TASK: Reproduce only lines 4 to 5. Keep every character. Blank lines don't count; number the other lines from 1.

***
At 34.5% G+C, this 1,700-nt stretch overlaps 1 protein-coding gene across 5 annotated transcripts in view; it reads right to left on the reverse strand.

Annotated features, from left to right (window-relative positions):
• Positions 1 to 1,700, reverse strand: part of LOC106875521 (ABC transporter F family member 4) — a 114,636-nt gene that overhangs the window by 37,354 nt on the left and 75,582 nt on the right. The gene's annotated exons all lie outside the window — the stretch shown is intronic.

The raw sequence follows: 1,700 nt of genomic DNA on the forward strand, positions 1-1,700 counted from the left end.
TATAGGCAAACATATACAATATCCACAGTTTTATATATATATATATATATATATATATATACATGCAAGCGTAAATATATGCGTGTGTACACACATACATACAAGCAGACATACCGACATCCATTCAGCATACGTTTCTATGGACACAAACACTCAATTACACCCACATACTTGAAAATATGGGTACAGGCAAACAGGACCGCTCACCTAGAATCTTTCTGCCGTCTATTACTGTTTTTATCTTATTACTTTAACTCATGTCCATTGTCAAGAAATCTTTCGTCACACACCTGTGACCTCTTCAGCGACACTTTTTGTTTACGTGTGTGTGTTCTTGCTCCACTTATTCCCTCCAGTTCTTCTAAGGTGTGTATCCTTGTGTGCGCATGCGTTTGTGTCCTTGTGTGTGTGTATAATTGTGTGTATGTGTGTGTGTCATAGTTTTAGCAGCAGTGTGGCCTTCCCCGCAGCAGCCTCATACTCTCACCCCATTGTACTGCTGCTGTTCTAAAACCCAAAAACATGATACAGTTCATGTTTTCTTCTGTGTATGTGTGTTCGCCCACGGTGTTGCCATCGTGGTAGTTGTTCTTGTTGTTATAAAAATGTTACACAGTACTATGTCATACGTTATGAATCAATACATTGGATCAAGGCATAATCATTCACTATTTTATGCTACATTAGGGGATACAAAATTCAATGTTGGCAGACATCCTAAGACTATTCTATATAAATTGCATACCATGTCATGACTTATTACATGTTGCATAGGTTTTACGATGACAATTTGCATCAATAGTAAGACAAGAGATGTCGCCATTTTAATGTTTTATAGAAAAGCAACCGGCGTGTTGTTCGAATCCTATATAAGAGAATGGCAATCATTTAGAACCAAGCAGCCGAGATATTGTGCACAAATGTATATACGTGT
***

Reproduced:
The raw sequence follows: 1,700 nt of genomic DNA on the forward strand, positions 1-1,700 counted from the left end.
TATAGGCAAACATATACAATATCCACAGTTTTATATATATATATATATATATATATATATACATGCAAGCGTAAATATATGCGTGTGTACACACATACATACAAGCAGACATACCGACATCCATTCAGCATACGTTTCTATGGACACAAACACTCAATTACACCCACATACTTGAAAATATGGGTACAGGCAAACAGGACCGCTCACCTAGAATCTTTCTGCCGTCTATTACTGTTTTTATCTTATTACTTTAACTCATGTCCATTGTCAAGAAATCTTTCGTCACACACCTGTGACCTCTTCAGCGACACTTTTTGTTTACGTGTGTGTGTTCTTGCTCCACTTATTCCCTCCAGTTCTTCTAAGGTGTGTATCCTTGTGTGCGCATGCGTTTGTGTCCTTGTGTGTGTGTATAATTGTGTGTATGTGTGTGTGTCATAGTTTTAGCAGCAGTGTGGCCTTCCCCGCAGCAGCCTCATACTCTCACCCCATTGTACTGCTGCTGTTCTAAAACCCAAAAACATGATACAGTTCATGTTTTCTTCTGTGTATGTGTGTTCGCCCACGGTGTTGCCATCGTGGTAGTTGTTCTTGTTGTTATAAAAATGTTACACAGTACTATGTCATACGTTATGAATCAATACATTGGATCAAGGCATAATCATTCACTATTTTATGCTACATTAGGGGATACAAAATTCAATGTTGGCAGACATCCTAAGACTATTCTATATAAATTGCATACCATGTCATGACTTATTACATGTTGCATAGGTTTTACGATGACAATTTGCATCAATAGTAAGACAAGAGATGTCGCCATTTTAATGTTTTATAGAAAAGCAACCGGCGTGTTGTTCGAATCCTATATAAGAGAATGGCAATCATTTAGAACCAAGCAGCCGAGATATTGTGCACAAATGTATATACGTGT